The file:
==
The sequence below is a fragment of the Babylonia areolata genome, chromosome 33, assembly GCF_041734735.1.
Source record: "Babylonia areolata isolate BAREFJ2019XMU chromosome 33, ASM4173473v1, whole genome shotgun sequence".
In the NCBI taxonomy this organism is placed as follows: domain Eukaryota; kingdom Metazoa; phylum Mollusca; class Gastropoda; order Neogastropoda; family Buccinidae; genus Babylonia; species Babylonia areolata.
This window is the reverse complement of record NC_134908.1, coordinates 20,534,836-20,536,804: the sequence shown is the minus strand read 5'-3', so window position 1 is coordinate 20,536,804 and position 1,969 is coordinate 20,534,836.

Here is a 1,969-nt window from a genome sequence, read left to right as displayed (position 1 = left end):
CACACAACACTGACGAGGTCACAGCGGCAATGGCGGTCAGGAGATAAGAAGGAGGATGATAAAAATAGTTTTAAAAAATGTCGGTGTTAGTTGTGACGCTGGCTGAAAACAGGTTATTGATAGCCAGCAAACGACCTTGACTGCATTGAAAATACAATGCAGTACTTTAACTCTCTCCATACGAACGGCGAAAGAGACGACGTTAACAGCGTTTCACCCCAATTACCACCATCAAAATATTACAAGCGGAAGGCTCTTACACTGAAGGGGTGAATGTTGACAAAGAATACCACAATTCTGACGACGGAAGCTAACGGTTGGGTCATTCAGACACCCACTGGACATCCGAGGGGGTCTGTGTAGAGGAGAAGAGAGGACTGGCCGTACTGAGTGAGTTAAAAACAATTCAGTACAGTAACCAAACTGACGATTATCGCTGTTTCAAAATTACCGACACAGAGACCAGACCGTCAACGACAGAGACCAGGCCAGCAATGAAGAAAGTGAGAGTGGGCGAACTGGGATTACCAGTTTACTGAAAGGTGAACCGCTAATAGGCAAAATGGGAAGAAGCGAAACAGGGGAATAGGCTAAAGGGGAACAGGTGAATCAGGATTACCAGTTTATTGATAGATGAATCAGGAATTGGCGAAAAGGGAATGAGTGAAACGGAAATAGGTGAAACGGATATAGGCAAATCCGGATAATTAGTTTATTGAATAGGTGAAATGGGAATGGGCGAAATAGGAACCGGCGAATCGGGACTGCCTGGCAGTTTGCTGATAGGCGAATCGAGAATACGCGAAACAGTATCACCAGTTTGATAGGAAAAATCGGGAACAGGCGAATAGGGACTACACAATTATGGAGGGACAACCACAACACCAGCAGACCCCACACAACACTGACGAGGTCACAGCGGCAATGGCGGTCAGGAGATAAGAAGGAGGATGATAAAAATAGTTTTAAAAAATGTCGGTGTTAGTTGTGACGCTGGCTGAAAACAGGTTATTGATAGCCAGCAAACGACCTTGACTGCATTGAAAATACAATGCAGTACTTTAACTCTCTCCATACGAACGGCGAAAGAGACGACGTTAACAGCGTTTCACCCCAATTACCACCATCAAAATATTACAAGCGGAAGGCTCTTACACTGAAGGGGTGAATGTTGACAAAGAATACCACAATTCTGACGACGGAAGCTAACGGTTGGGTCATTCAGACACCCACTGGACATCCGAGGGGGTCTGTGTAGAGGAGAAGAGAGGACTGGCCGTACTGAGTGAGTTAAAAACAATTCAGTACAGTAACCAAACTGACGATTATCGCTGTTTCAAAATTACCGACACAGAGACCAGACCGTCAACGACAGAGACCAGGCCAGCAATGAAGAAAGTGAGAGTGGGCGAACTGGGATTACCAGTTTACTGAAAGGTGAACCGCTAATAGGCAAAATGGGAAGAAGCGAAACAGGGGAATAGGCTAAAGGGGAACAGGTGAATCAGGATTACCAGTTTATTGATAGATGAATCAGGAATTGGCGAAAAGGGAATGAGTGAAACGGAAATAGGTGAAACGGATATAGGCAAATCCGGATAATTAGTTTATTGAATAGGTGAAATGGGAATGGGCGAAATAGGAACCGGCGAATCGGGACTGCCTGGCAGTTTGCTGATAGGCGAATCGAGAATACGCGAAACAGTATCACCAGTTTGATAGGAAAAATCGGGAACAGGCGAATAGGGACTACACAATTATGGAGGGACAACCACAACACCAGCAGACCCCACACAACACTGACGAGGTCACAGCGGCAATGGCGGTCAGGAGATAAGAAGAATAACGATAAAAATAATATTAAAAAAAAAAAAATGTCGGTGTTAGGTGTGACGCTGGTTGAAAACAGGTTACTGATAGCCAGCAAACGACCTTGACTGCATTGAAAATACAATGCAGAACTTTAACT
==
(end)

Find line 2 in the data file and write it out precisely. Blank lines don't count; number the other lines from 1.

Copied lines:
Source record: "Babylonia areolata isolate BAREFJ2019XMU chromosome 33, ASM4173473v1, whole genome shotgun sequence".